"Now, if I ruled in Hell," H.B. went on to say,
"I'd start with a centerpiece sure to dismay.
A huge man, bent over, in bone-white, like this,
With monks climbing into his nether abyss.

"On his hat is a Flibbeti-Gibbeti-Hoot,
Which is partly a stomach and partly a flute
Being played by a Skeleto-Birdman, and aimed
At a penguin-like guy (who for now is unnamed).

"Those poor guys in Hell get no chance to unwind...
For the Whosity-Whatsis lurks not far behind!
Two ears and a knife pointed up at the sky--
(Quite enough to make Freud stick a fork in his eye!)

"Yes, I would sure change things," said little H.B.,
"If Lucifer handed Hell over to me!
Earth's sinners would shriek, and they'd run off pell-mell
For the next train to Heaven--if I ruled in Hell!"

hot sexy religious spam poetry

I almost never see spam anymore, but this one managed to get through Gmail's filter:


Subject: Better Sex foor Christian Wives!

Toboggan all at once. Hav

Better Sex foor Christian Wives!

Mingling their cries with homage and wondering holy ground. To bathe in
its waters washes away wide mouths wider still, smiling you better wait
down with her on the stone. The smoke began to fierce prowess. The kurus
cannot be blamed. On she dashed her pen across the revered name, and know
more than your superior officershey? You're of her head white teeth and
full red lips straight, in every man's garden and in every woman's. She.

Snackr, an RSS ticker

(See? I promised my next post wouldn't be about gigs.)

I realized a few months ago that, unlike pretty much everyone else I know, I don't regularly use an RSS reader. Not that I haven't tried—I started with LiveJournal syndication on my friends list, then tried FeedDemon early on, and more recently tried out Google Reader—but never managed to form the habit of checking them regularly. Both of them are fine apps; the problem was with me. Every time I sat down and saw that I had a gazillion unread items in my hundreds of feeds, I didn't know where to start. Eventually I just gave up trying to keep up.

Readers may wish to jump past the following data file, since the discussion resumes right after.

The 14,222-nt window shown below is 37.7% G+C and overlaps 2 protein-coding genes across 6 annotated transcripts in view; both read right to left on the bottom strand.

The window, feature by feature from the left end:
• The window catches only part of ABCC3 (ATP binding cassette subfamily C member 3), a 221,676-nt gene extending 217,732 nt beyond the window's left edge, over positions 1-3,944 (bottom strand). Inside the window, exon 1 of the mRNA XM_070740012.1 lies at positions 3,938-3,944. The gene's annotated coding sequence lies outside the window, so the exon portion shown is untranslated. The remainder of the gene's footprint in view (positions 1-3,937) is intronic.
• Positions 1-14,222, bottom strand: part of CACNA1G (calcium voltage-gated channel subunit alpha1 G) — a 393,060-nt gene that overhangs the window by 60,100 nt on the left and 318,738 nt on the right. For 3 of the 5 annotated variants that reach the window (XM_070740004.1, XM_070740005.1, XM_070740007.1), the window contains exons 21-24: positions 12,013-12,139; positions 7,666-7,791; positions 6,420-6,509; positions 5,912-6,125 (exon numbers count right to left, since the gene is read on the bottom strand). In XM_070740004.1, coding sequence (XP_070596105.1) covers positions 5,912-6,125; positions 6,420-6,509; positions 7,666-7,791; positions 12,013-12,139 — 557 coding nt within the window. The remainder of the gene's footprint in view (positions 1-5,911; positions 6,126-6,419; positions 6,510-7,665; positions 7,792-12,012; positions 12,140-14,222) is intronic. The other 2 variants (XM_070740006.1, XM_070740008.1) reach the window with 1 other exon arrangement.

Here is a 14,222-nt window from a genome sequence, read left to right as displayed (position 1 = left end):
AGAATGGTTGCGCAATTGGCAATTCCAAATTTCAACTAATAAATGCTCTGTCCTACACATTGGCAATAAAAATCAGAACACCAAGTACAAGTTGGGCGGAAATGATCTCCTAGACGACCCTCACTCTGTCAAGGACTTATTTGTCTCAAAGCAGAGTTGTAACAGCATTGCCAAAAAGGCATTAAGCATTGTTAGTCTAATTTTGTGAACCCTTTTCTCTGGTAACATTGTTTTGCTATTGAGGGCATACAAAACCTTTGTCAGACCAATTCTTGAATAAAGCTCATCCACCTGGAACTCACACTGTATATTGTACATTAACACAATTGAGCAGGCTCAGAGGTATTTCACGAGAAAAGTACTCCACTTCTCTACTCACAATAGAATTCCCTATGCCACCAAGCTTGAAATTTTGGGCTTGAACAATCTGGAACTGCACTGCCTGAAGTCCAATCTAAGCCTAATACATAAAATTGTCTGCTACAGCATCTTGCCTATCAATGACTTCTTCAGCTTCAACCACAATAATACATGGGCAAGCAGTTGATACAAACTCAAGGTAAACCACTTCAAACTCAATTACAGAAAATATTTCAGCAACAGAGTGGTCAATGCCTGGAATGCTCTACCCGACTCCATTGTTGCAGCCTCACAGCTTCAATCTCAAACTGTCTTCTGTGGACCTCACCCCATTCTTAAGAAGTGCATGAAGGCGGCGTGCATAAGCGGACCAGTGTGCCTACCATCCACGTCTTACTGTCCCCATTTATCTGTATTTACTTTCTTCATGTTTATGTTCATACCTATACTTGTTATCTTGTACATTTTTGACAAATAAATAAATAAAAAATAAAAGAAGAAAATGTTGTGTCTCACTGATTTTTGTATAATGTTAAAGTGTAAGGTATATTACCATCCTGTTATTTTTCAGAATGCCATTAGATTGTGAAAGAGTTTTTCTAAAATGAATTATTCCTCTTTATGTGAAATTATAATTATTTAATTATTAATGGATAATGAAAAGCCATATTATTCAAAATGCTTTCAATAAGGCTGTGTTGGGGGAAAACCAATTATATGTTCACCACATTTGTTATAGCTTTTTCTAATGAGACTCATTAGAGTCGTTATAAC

Around the same time I came to this realization, Adobe AIR 1.0 was publicly released. AIR lets you turn web apps (built in HTML or Flash/Flex) into cross-platform desktop apps on Windows, Mac, and Linux; it gives you APIs for doing OS-level stuff like filesystem access, local database access, window management, etc. I wanted to try to write an AIR app just for fun, and it occurred to me that I might be able to make something that would solve my RSS problem.

The result is Snackr, a ticker-like widget that lives on the bottom (or side) of your screen and scrolls random items from your RSS feeds. (It's called "Snackr" because it lets you nibble on your feeds. Guffaw.) Here's what it looks like (in this picture, it's docked along the bottom of the screen):

It runs on Windows and Mac OS X; if you install it from the Snackr homepage, it will automatically install the AIR runtime for you as well. It also runs on Linux if you install the Linux AIR alpha from Adobe Labs.

I'm actually finding Snackr really useful—it helps me keep up with blogs I want to keep up with, and also gives me a great smattering of items from sources I wouldn't normally read regularly. If you try it out, let me know if you like it.

dear lazyweb: feedburner considered annoying

[Update 3/10/2008: FeedBurner no longer seems to be doing this--my app suddenly started working with no changes on my part. Odd.]

When I try to access a FeedBurner feed from my Flex app, FeedBurner decides to hand me an HTML version of the feed, instead of, you know, the frickin' feed. Of course, if I go to the same URL in Firefox, it gives me the right thing. What do I have to do to get FeedBurner to realize that I actually want XML?

[Addendum: I know I can append "?format=xml" to the URL, and I guess I could just automatically add that onto any URLs I get from FeedBurner. But if I go to the base URL from Firefox, FeedBurner knows how to hand it XML; I want to figure out how it's doing that, so my feedreader will work with other sites that try to do the same trick (I've noticed at least one other site doing it).]

dear lazyweb: rss/atom formats

Dear Professor Lazyweb,

Let's say that, for some stupid reason, I'm thinking of implementing Yet Another Blog-Aggregator-Type Thingy that I want to work with most blogs and syndication feeds that exist today. Which formats do I need to support? RSS 0.91? RSS 1.0? RSS 2.0? Atom? Others?

(I know I probably also want to support OPML for importing a list of feeds as well.)